There should not be anything special about the Stade Roland Garros, but there is. The place is as rich with the history of triumphs and disasters as its contrasting cousin Wimbledon.
Perhaps the romance of Roland Garros stems from its foundation in the golden age of French tennis. The French Championships, which started in 1881, had several homes until the late 1920s. By then, the interest generated by Suzanne Lenglen - probably the world's most graceful player ever and recognised as the best of her era - and the cream of the French men known as the Four Musketeers was creating the need for a new home for the tournament. When France drew the United States in the challenge round of the 1928 Davis Cup, the Parisians' clamour to see the Musketeers up against America's hero Bill Tilden pushed the city authorities and the promoters to build a new stadium.
The city donated 15 acres of land, on the western edge of Paris near the Porte d'Auteuil, with a condition that it bear the name of Roland Garros, an aviator who fell five weeks before the First World War armistice and was posthumously awarded the Croix de Guerre (the fact that he was much keener on rugby than tennis has been conveniently ignored). The stadium was ready for the championships of 1928, but the first match on centre court featured Mme Lafaurie against Miss Bennett in a France v Britain friendly which the British won 8-4.
These days the Four Musketeers - Jean Borotra, Rene Lacoste, Henri Cochet and Jacques Brugnon (the former two still alive) - are commemorated with a circular patio between centre court and the amphitheatre- shaped Court One. A statue of each man stands at the four points of the compass, and with a fountain in the middle and scoreboards and television screens on the outside of the showcourts, it is a place spectators are drawn to for a break from the action. The Davis Cup itself was paraded there during the 1992 championships after the French won it in emotional style in November 1991.
Lenglen never played at Roland Garros (rows with officialdom drove her out of tennis before it was built), but the French men dominated the early years. The Australian Jack Crawford was the first non-Frenchman to win the singles, in 1933, a triumph which signalled the end of home dominance. Only two Frenchmen have won the title since: Marcel Bernard, a surprise winner in 1946, and the dreadlocked Yannick Noah, giving the stadium its most ecstatic moment when he won in 1983. Only three Frenchwomen have won the title: Simone Mathieu in 1938 and 1939, Nel Adamson-Landry in 1948 and Francoise Durr, who won the last amateur event in 1967.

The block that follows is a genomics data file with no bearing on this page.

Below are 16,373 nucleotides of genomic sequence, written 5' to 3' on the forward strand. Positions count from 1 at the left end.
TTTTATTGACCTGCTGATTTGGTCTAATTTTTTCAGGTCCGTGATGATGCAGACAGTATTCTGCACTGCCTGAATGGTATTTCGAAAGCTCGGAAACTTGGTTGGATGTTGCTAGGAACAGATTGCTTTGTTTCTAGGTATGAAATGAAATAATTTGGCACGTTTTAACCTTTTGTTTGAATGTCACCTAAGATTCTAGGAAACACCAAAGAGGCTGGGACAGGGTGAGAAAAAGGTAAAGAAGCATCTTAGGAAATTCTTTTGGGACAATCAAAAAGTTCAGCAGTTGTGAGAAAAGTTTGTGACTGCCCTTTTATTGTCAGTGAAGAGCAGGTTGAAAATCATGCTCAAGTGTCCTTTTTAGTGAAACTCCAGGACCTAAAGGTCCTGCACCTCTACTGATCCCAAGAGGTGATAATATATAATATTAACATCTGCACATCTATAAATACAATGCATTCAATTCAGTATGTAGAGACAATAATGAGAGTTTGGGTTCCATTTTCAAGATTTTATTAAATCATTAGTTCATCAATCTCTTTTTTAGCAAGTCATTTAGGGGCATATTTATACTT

When tennis went 'open' in 1968, Roland Garros hosted the first Grand Slam event as the championships became the French Open. That year Ken Rosewall beat Rod Laver in the men's final watched by a capacity crowd despite a general strike at the peak of student unrest, while Nancy Richey beat one of six British women to have won in Paris, Ann Jones (the others were Margaret Scriven in 1933 and 1934, Angela Mortimer in 1955, Shirley Bloomer in 1957, Christine Truman in 1959, and Sue Barker in 1976; Jones won as Ann Haydon in 1961).
These days, the increased power generated by modern tennis racquets makes the slow clay of Roland Garros the most interesting of the four surfaces on which the Grand Slam tournaments are contested (though the Parisian clay is a shade faster than at many other European clay-court tournaments). This made for an outstanding four-hour men's final last year, in which Sergi Bruguera foiled Jim Courier's attempt to win a third consecutive French title. Roland Garros has also played host to arguably the three best women's Grand Slam finals of the last 10 years: Evert beating Navratilova in 1985, Sanchez overcoming Graf in 1989 and Seles beating Graf in 1992.
This year Roland Garros has a new showcourt. Called Court A, it is a 10,000-seater partially sunken arena, if anything more striking than the 16,500-seater centre court, with two dramatic grey stone curves along either side and black horizontal high-tech commentary gantries at each end. As a more intimate setting, it could generate a better atmosphere than centre court or the 3,500-seater Court One. The court forms part of a major extension opened last Monday by the mayor of Paris, Jacques Chirac, a year later than planned after a legal wrangle had threatened to stop building work.
The flags are out for tomorrow's start of the 1994 French Open, and with them comes the Roland Garros magic. It is a quality less easy to grasp than the garden-party aura of Wimbledon, though no less real. It is perhaps just a component of that illogical but romantic phenomenon known as 'Paris in the spring'.
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